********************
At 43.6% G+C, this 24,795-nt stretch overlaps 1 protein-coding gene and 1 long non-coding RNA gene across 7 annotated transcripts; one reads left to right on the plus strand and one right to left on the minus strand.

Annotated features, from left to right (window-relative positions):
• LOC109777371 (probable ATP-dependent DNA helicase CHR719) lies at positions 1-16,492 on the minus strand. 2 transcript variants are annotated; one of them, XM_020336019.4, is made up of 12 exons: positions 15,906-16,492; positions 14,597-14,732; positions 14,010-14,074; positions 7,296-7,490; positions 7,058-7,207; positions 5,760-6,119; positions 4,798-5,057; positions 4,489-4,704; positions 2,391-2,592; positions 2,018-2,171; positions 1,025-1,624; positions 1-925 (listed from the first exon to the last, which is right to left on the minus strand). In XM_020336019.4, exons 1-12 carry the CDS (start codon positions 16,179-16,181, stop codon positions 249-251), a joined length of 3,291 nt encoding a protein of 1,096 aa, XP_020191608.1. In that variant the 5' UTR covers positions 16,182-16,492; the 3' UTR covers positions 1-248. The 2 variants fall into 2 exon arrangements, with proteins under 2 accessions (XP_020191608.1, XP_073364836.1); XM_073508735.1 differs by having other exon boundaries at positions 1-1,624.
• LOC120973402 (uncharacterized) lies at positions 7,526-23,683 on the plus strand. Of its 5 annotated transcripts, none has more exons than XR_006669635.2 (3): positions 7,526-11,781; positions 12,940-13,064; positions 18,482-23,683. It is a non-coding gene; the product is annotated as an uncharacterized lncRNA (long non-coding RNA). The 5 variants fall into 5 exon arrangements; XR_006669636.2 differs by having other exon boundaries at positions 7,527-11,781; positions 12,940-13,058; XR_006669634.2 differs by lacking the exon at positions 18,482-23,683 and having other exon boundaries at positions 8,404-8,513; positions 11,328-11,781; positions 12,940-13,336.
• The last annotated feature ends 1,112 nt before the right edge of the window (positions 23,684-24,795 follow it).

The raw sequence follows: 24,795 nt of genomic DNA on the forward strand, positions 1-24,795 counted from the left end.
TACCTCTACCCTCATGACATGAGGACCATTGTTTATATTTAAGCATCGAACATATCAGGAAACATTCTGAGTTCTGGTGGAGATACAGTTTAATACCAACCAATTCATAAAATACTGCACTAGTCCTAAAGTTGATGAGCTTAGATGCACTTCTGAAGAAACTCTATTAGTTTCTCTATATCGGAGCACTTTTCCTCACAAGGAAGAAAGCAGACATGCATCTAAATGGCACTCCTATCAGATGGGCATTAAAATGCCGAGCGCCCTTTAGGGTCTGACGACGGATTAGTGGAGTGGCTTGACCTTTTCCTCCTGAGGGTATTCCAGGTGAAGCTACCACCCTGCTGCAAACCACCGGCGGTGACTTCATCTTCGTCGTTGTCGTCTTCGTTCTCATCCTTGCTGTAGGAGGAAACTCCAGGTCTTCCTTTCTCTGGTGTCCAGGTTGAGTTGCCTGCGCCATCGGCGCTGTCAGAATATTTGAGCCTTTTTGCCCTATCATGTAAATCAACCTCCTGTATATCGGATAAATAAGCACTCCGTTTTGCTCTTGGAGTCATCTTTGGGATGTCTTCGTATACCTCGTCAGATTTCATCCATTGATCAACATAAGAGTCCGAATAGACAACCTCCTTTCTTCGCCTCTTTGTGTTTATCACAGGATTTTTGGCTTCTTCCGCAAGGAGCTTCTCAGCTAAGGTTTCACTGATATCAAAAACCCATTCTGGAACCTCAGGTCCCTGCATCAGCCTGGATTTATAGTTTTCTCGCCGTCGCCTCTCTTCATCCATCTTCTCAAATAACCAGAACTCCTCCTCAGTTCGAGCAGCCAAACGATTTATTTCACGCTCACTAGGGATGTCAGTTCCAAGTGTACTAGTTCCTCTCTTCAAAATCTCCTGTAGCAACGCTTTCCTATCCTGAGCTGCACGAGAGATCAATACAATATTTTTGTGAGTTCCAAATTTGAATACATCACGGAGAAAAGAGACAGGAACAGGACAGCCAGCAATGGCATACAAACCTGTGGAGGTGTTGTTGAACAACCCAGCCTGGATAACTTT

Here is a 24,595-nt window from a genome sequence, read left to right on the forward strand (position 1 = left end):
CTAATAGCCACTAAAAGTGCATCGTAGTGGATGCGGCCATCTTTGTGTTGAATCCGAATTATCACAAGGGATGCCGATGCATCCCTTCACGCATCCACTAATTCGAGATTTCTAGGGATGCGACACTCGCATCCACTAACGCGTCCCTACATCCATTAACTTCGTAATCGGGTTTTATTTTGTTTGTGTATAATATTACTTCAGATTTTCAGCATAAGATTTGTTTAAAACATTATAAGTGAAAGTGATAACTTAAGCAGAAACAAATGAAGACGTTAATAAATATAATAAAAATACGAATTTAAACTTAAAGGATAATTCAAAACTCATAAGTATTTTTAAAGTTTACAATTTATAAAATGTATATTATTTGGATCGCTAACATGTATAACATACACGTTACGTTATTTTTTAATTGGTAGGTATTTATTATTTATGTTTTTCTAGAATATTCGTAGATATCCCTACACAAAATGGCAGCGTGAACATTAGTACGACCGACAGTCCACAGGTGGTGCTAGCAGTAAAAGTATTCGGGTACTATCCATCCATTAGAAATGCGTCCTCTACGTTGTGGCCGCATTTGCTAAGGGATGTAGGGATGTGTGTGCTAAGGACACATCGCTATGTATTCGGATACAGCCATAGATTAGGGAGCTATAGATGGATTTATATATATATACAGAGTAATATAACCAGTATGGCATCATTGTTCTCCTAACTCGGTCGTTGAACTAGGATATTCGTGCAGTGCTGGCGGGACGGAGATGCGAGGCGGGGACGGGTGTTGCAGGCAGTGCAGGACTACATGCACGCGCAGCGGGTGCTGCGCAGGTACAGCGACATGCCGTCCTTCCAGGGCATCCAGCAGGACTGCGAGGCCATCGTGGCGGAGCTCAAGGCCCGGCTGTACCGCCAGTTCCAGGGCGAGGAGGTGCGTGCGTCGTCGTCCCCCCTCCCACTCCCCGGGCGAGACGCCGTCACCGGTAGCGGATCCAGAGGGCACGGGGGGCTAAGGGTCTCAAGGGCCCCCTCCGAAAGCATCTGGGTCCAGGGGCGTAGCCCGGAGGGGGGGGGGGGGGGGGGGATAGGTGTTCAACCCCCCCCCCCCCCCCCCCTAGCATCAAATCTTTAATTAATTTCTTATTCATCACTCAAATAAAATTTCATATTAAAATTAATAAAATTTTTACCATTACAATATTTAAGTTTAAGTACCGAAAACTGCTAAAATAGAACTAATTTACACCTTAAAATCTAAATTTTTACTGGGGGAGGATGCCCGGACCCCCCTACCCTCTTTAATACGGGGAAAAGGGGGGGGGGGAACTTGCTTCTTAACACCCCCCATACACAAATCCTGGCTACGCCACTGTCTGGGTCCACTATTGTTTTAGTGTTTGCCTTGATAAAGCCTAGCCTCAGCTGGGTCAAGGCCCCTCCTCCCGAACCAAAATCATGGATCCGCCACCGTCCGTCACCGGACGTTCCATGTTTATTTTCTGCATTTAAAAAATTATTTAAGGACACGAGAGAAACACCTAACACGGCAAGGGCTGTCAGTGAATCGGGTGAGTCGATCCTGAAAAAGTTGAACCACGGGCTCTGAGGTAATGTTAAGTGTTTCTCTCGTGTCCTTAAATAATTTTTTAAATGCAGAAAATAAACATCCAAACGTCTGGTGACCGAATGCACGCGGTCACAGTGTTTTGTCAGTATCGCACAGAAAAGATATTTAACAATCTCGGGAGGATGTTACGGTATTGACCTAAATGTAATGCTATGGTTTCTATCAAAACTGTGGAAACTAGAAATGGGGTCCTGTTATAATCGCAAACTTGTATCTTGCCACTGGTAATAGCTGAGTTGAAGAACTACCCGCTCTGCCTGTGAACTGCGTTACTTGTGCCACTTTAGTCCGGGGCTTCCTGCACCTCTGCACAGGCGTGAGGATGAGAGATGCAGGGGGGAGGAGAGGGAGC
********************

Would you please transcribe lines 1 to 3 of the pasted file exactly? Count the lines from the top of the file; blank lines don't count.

At 43.6% G+C, this 24,795-nt stretch overlaps 1 protein-coding gene and 1 long non-coding RNA gene across 7 annotated transcripts; one reads left to right on the plus strand and one right to left on the minus strand.

Annotated features, from left to right (window-relative positions):
• LOC109777371 (probable ATP-dependent DNA helicase CHR719) lies at positions 1-16,492 on the minus strand. 2 transcript variants are annotated; one of them, XM_020336019.4, is made up of 12 exons: positions 15,906-16,492; positions 14,597-14,732; positions 14,010-14,074; positions 7,296-7,490; positions 7,058-7,207; positions 5,760-6,119; positions 4,798-5,057; positions 4,489-4,704; positions 2,391-2,592; positions 2,018-2,171; positions 1,025-1,624; positions 1-925 (listed from the first exon to the last, which is right to left on the minus strand). In XM_020336019.4, exons 1-12 carry the CDS (start codon positions 16,179-16,181, stop codon positions 249-251), a joined length of 3,291 nt encoding a protein of 1,096 aa, XP_020191608.1. In that variant the 5' UTR covers positions 16,182-16,492; the 3' UTR covers positions 1-248. The 2 variants fall into 2 exon arrangements, with proteins under 2 accessions (XP_020191608.1, XP_073364836.1); XM_073508735.1 differs by having other exon boundaries at positions 1-1,624.